Piazza del Campidoglio is one of Rome’s most beautiful squares, designed in the sixteenth century by Michelangelo and laid out between two summits of the Capitoline Hill, the most important of Rome’s fabled seven hills.
From the founding of Rome until its fall almost one thousand years later, the Capitoline Hill symbolized the epicenter of Rome’s might, and many of the city’s most important buildings stood on this hill. Later, during the Middle Ages, the site continued to play an important part in Rome’s history. The senate of Rome assembled here and even today it still has some political significance since the city hall is located here.
When Emperor Charles V planned a visit to Rome in 1536, the muddy Capitoline Hill was in such a derelict state that pope Paul III Farnese asked Michelangelo to design a new square, the Piazza del Campidoglio (Capitoline Square). The project also included a redesign of the existing buildings surrounding the square. Michelangelo came up with an original, trapezoidal design for the square with an intriguing oval-shaped ground pattern. He rebuilt the Palazzo Senatorio, seat of the Roman senate, and redesigned the facade of the Palazzo dei Conservatori.
Additionally, a new building, the Palazzo Nuovo, was to be constructed just opposite the Palazzo dei Conservatori. Both palazzos were positioned at a slight angle so that it changes the perspective in such a way that the square seems larger than it actually is. Finally, Michelangelo’s ambitious plans for the square also included the creation of an elegant staircase, the Cordonata.
Construction of the square started in 1546, but only the staircase at the entrance of the Palazzo Senatorio was realized when Michelangelo died in 1564. The project was finally completed in the seventeenth century according to Michelangelo’s designs.
The grandiose, slow rising staircase that leads from the bottom of the Capitoline Hill to the piazza is known as the Cordonata, Italian for ‘graded ramp’. Construction of the staircase started in 1548, but work dragged on and even came to a standstill after Michelangelo’s death. It was finally completed in 1582 by Giacomo della Porta.
The two lions in basalt that flank the foot of the Cordonata are authentic Egyptian statues. The two large classical statues of the Dioscuri Castor and Pollux that adorn the top also date back to antiquity. They originally stood near the Temple of Castor and Pollux and were placed here in 1583. Statues on the balustrade near the Dioscuri depict Emperor Constantine and his son Constantine II.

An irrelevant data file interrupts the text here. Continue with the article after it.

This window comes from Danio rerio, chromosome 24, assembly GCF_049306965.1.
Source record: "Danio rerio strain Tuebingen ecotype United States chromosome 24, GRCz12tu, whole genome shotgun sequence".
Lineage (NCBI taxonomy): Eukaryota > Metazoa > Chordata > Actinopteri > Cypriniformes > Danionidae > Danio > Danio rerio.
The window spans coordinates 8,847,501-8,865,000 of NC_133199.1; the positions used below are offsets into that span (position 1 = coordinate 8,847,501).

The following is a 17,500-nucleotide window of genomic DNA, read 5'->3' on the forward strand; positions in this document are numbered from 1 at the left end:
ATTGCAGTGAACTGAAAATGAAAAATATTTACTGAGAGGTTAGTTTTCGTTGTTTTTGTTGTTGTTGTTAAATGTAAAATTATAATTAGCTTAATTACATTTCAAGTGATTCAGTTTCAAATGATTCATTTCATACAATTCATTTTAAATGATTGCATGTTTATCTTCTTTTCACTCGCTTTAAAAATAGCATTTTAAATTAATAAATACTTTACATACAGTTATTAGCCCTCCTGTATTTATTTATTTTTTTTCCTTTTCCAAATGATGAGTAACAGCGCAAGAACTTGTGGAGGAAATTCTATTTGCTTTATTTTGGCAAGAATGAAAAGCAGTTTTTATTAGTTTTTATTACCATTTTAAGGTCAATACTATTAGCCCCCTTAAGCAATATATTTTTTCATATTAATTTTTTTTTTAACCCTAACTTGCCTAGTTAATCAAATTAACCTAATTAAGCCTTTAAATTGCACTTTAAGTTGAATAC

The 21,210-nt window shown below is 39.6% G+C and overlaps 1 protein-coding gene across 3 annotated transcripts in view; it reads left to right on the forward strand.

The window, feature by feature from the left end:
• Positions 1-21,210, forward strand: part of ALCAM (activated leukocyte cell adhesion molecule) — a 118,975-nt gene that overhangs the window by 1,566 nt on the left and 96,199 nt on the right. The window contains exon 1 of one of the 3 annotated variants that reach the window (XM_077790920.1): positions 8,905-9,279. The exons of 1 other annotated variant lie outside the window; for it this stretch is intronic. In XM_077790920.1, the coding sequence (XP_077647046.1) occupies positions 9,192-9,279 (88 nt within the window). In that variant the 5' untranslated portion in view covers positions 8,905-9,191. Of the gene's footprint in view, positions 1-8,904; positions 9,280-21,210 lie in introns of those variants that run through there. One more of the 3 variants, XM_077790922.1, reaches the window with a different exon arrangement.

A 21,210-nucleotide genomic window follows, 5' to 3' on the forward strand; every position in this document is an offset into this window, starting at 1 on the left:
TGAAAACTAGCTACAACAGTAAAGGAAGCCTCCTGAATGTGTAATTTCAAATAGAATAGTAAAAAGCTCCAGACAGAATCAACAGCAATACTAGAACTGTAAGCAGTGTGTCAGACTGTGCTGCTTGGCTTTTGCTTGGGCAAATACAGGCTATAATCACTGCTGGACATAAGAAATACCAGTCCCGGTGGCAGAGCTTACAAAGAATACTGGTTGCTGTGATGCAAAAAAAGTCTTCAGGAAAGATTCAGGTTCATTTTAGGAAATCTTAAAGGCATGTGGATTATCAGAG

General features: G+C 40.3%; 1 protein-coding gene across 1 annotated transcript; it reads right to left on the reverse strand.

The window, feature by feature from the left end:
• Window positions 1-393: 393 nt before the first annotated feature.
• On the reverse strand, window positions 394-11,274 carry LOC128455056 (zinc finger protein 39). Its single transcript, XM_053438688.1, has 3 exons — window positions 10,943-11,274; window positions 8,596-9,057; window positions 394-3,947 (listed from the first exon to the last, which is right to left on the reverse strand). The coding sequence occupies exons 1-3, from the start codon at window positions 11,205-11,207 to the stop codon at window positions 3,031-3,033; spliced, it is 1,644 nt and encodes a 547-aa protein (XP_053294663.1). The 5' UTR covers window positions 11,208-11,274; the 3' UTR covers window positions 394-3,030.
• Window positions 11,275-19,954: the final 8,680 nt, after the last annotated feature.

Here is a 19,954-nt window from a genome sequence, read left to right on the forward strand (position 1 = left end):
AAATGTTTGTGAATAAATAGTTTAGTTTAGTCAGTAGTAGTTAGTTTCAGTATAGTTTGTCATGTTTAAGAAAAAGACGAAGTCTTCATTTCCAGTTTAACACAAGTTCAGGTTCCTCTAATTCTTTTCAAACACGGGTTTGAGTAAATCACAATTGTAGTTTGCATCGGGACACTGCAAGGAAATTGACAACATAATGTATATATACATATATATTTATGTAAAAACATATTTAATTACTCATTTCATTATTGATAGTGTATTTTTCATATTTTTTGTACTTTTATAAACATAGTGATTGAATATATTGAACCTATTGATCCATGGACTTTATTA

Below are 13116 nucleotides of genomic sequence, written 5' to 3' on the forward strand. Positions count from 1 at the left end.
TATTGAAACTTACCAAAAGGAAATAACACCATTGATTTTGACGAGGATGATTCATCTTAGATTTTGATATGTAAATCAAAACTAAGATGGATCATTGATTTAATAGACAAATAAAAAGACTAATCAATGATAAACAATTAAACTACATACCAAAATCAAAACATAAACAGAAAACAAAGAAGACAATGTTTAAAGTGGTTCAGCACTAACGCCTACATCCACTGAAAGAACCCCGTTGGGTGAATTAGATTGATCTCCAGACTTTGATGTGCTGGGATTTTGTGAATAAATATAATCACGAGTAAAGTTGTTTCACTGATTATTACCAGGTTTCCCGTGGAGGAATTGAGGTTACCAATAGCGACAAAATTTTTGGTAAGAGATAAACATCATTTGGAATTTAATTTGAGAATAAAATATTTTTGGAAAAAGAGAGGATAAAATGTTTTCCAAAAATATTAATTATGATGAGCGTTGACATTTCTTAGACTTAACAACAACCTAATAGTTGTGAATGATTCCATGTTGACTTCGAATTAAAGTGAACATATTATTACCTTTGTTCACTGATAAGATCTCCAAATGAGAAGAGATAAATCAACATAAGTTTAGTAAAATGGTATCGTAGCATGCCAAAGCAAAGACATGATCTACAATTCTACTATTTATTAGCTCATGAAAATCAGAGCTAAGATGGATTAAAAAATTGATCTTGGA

Statue of Marcus Aurelius
In the center of the square stands an equestrian statue of the Roman Emperor Marcus Aurelius. The statue is a replica; the original was replaced in 1981 and moved to the Capitoline Museums to protect it from the elements.
The bronze gilded statue only survived because it was thought to depict Emperor Constantine, the first Christian emperor. It wasn’t until the fifteenth century that its real identity was discovered. If it had been discovered any sooner, the statue most likely would have been melted down, like so many ancient statues of ‘pagans’.
The oldest of the three buildings around Piazza del Campidoglio is the Palazzo Senatorio, the Palace of the Senators. The name is derived from its position as seat of the Senate, which it held until 1870 when the palazzo became the seat of the city of Rome.
It was originally built in the eleventh century as a fortress on top of the ancient Tabularium and rebuilt again in the thirteenth and fourteenth centuries. The current design is a slightly adapted version of the sixteenth century design by Michelangelo.
The monumental staircase in front of the Palazzo Senatorio is also a creation of Michelangelo. The statues on either side of the double staircase represent the Nile (left) and the Tiber (right). The latter originally represented the river Tigris, but it was modified (the tiger near the large allegorical statue is now a wolf). Both statues were created in the first century AD and were found in the ruins of the Baths of Constantine. The statue of the goddess Minerva in the central niche was also modified to symbolize Roma, the personification of the city of Rome.
Palazzo dei Conservatori
The building on the right is the Palazzo dei Conservatori, the Palace of the Conservators. It was the seat of the so-called Conservatori, magistrates who administered the city together with the senate. The palazzo was built in 1563 at the site where once stood the Temple of Jupiter Optimus Maximus, one of the most important temples in Ancient Rome.
The palazzo is now part of the Capitoline Museums, which has an important collection of art from the antiquity, including numerous statues as well as mosaics and tombstones. Some notable works are the she-wolf suckling the twins Remus and Romulus and pieces of a giant statue of Emperor Constantine II.
Opposite the Palazzo dei Conservatori is the Palazzo Nuovo (New Palace). The building was designed by Michelangelo as a virtual mirror image of the Palazzo dei Conservatori. It was finished by the brothers Carlo and Girolamo Rainaldi in 1654. In 1734, pope Clement XII made the art collection in the palazzo open to the public, thus creating the world’s first public museum.
Now part of the Capitoline Museum complex, the Palazzo Nuovo contains mostly classical sculpture, including the ‘Dying Gaul’, large statues of the Roman gods Minerva and Mars and the aforementioned statue of Marcus Aurelius.